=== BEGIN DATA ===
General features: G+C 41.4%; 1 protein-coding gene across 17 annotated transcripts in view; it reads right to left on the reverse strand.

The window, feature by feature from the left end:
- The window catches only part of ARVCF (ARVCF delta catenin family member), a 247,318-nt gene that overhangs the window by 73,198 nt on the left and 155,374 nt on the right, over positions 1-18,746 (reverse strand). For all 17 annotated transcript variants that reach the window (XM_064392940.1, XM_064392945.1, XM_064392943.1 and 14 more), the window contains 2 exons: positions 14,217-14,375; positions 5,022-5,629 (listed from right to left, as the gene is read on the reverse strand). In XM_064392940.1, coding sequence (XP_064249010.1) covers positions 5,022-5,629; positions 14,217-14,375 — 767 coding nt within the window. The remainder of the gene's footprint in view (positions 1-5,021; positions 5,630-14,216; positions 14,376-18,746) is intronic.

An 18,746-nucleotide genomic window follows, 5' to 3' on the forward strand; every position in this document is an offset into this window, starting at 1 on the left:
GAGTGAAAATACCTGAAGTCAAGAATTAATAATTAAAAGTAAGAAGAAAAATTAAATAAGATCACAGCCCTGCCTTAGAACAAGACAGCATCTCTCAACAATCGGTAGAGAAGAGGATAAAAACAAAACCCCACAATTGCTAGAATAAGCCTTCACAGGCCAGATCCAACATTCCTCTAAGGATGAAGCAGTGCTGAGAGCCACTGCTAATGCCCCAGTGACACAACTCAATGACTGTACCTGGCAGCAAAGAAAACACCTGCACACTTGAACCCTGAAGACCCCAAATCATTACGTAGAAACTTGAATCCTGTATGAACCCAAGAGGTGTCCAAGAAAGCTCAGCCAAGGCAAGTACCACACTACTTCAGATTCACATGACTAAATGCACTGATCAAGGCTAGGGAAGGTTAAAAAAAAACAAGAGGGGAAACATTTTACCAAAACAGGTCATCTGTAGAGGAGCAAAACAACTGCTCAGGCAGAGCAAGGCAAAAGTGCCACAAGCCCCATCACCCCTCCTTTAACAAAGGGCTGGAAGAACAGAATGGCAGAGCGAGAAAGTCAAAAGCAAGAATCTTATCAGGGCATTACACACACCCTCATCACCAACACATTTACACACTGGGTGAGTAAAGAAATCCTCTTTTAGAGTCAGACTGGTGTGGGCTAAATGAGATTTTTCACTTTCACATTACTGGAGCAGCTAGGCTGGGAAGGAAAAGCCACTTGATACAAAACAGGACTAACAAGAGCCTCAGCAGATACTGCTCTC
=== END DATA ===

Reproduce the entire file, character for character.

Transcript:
General features: G+C 41.4%; 1 protein-coding gene across 17 annotated transcripts in view; it reads right to left on the reverse strand.

The window, feature by feature from the left end:
- The window catches only part of ARVCF (ARVCF delta catenin family member), a 247,318-nt gene that overhangs the window by 73,198 nt on the left and 155,374 nt on the right, over positions 1-18,746 (reverse strand). For all 17 annotated transcript variants that reach the window (XM_064392940.1, XM_064392945.1, XM_064392943.1 and 14 more), the window contains 2 exons: positions 14,217-14,375; positions 5,022-5,629 (listed from right to left, as the gene is read on the reverse strand). In XM_064392940.1, coding sequence (XP_064249010.1) covers positions 5,022-5,629; positions 14,217-14,375 — 767 coding nt within the window. The remainder of the gene's footprint in view (positions 1-5,021; positions 5,630-14,216; positions 14,376-18,746) is intronic.

An 18,746-nucleotide genomic window follows, 5' to 3' on the forward strand; every position in this document is an offset into this window, starting at 1 on the left:
GAGTGAAAATACCTGAAGTCAAGAATTAATAATTAAAAGTAAGAAGAAAAATTAAATAAGATCACAGCCCTGCCTTAGAACAAGACAGCATCTCTCAACAATCGGTAGAGAAGAGGATAAAAACAAAACCCCACAATTGCTAGAATAAGCCTTCACAGGCCAGATCCAACATTCCTCTAAGGATGAAGCAGTGCTGAGAGCCACTGCTAATGCCCCAGTGACACAACTCAATGACTGTACCTGGCAGCAAAGAAAACACCTGCACACTTGAACCCTGAAGACCCCAAATCATTACGTAGAAACTTGAATCCTGTATGAACCCAAGAGGTGTCCAAGAAAGCTCAGCCAAGGCAAGTACCACACTACTTCAGATTCACATGACTAAATGCACTGATCAAGGCTAGGGAAGGTTAAAAAAAAACAAGAGGGGAAACATTTTACCAAAACAGGTCATCTGTAGAGGAGCAAAACAACTGCTCAGGCAGAGCAAGGCAAAAGTGCCACAAGCCCCATCACCCCTCCTTTAACAAAGGGCTGGAAGAACAGAATGGCAGAGCGAGAAAGTCAAAAGCAAGAATCTTATCAGGGCATTACACACACCCTCATCACCAACACATTTACACACTGGGTGAGTAAAGAAATCCTCTTTTAGAGTCAGACTGGTGTGGGCTAAATGAGATTTTTCACTTTCACATTACTGGAGCAGCTAGGCTGGGAAGGAAAAGCCACTTGATACAAAACAGGACTAACAAGAGCCTCAGCAGATACTGCTCTC